Getting train tickets at the International Tourist Bureau
When you do manage to get there, there are no signs to explain the process. But basically, what you do is take a form and fill in your personal and desired trip details. Then, ask to be directed to a counter. (No guarantees that the information counter you’re supposed to go to first is staffed, by the way, and don’t expect any sense of urgency.)
That said, even with all of that, I did manage to get my tickets in about a couple hours from arriving at the station, on a day with about half a dozen other travellers in the office waiting with me.
Ticket price with Taj Express: 135 Rs each way (total 270 Rs).
Train Travel from Delhi to Agra
Unsurprisingly, there are many trains running from Delhi to Agra. Which one you get is going to depend on when you want to leave and which ones still have tickets. It is also possible that tickets are out for one station, but if you opt for a different station, there are still tickets.
So when I did my day trip to Agra, I did not take the train from New Delhi train station as I imagined. I took the Taj Express from Hazrat Nizamuddin station.
The Hazrat Nizamuddin station in a different part of New Delhi, near Humayun’s Tomb. It is not as big as the New Delhi station, and the approaches to it are more congested. It felt like the demand for the service had long outgrown the station capacity.
Arriving to catch the morning train felt very intimidating. There were big crowds, and consequently it took a while to work out where the entrance was. The odd thing I remember about Nizamuddin station, was that one end of the station building was really nice. But the other end was kinda cramped and dingy. However, the platforms were roomy enough to wait on, and felt less crowded.
Departing from Nizamuddin train station
Generally speaking, the Indian train service is pretty decent, considering they’re so cheap. I mean, it’s not swank, but it does the job and is clean. The higher sleeper classes are even reasonably comfortable.
I kept to the Second Class AC, as my friends strongly advised. These coaches are not too dense, and (safety-wise) you’d be more likely to be travelling with women, families, and business commuters.
And soon enough, as the train hurtles onward through its stops, you hear again the very particular call of the chai walla, selling sweet tea by the cup to train passengers.
Pro Tip: If your ticket (in any train journey) has ‘W’ for its berth instead of a number, FYI there is no such berth marked ‘W’. It means you’re on a waiting list.
To see if you have been assigned a berth number by the time you depart, you either check on an app, or look for your name on the reservation charts on the platform. This happened to me departing from Lucknow for Delhi. A kind Indian business commuter looked on my behalf (like, he went out of the train to read the chart for me).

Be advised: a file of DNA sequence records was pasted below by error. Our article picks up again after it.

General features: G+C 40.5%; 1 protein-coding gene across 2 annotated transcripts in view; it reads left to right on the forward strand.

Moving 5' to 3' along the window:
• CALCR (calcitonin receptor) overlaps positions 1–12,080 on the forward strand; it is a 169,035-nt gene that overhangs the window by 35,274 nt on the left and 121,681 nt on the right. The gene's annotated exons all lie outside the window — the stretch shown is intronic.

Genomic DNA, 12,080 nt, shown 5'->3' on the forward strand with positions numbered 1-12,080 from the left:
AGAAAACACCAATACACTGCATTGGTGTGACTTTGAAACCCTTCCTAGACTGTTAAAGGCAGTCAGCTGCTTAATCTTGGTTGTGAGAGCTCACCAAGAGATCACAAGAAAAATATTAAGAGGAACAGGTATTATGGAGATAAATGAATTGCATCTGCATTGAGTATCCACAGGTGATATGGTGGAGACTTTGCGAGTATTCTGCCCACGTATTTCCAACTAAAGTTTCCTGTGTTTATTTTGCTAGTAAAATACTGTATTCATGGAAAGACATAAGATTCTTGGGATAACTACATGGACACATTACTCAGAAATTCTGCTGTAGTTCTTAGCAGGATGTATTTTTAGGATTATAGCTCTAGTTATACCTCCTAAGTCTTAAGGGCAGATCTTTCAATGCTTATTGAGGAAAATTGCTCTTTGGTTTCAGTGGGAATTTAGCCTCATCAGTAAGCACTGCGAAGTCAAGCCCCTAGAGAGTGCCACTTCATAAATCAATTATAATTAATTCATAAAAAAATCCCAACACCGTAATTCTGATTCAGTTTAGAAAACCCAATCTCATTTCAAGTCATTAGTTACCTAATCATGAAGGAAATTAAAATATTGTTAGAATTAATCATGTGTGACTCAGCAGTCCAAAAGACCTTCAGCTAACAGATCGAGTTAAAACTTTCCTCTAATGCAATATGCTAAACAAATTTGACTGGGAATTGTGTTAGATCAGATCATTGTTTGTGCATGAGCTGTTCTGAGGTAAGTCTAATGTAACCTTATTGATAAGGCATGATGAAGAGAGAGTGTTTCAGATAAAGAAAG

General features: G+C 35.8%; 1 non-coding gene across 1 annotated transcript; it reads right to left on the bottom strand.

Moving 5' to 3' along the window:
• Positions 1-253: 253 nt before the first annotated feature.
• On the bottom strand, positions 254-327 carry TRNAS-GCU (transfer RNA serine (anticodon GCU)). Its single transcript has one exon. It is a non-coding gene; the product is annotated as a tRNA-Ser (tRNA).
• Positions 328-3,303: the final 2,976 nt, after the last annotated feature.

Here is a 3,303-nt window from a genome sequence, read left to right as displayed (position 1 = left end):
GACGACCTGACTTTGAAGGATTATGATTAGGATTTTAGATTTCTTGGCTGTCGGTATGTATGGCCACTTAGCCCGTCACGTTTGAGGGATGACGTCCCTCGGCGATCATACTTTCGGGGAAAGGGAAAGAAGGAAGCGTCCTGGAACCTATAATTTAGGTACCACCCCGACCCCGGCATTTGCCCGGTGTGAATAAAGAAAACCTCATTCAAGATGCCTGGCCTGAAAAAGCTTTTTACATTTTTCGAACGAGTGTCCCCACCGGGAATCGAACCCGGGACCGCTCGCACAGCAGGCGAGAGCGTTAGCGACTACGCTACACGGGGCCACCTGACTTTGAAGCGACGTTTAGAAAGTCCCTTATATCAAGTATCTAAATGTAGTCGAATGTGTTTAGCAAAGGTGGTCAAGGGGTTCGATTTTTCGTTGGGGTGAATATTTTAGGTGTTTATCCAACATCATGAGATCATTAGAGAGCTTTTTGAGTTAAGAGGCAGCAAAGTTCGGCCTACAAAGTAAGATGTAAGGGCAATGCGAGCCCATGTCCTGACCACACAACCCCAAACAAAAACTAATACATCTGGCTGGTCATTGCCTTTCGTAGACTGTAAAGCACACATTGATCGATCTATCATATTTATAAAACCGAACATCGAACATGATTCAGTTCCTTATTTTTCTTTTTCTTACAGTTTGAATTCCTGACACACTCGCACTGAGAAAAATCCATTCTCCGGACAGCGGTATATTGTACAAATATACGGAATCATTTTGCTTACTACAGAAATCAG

Hiring a tuktuk from Agra train station
The Taj Express journey from Nizamuddin train station in Delhi, to the Agra Cantonment station, took about 2 1/2 hours. Exiting the platforms to the station building, I saw instantly that the Agra station was different from any of the other train stations I passed through.
It seemed somehow brighter, and flowed better, even though I don’t think it is as big as Delhi.
It is also prettier. The walls look well cared for, often tiled with mosaics or fittings that mimicked the heritage craftwork that the buildings of Agra are famous for.
Outside, you would be approached by tuktuk drivers offering to be hired for the day. These are legit (or at least, I didn’t get scammed). You should be taken to a kiosk for the Prepaid Association hire, which displays the prices for the different tour combinations you want included in your tour day.
Basically, since people come to Agra to see the monuments, the tuktuk hire comes in packages: all the monuments, some of the monuments, full day hire with free itinerary, etc. Hiring a tuktuk from this railway-based system for a whole day was 600 Rs, which is what I did.
Pro Tip: My driver suggested that I take a photo of his tuktuk’s registration number, and even of himself, so that when I was done and need to pick him out from the rest of the waiting drivers, I would be less likely to make a mistake (or fall into a scam?). Anyway, it was a good suggestion!
Touring Agra’s Attractions
Aside from the Taj Mahal itself, which everyone will have on their itinerary, the rest of the Agra day trip is up to you. There are tours that cover the Taj Mahal, the Red Fort of Agra, and nearby attractions like Fatehpur Sikri. And of course, as I mentioned, the tuktuk hires package their rates based on number of attractions, or their combinations.
Agra is clearly a tourist city.
However, I wasn’t sure I wanted the package deal. I was willing to forego the standard set, in favour of ‘Taj Mahal + let’s see what I’m in the mood for’.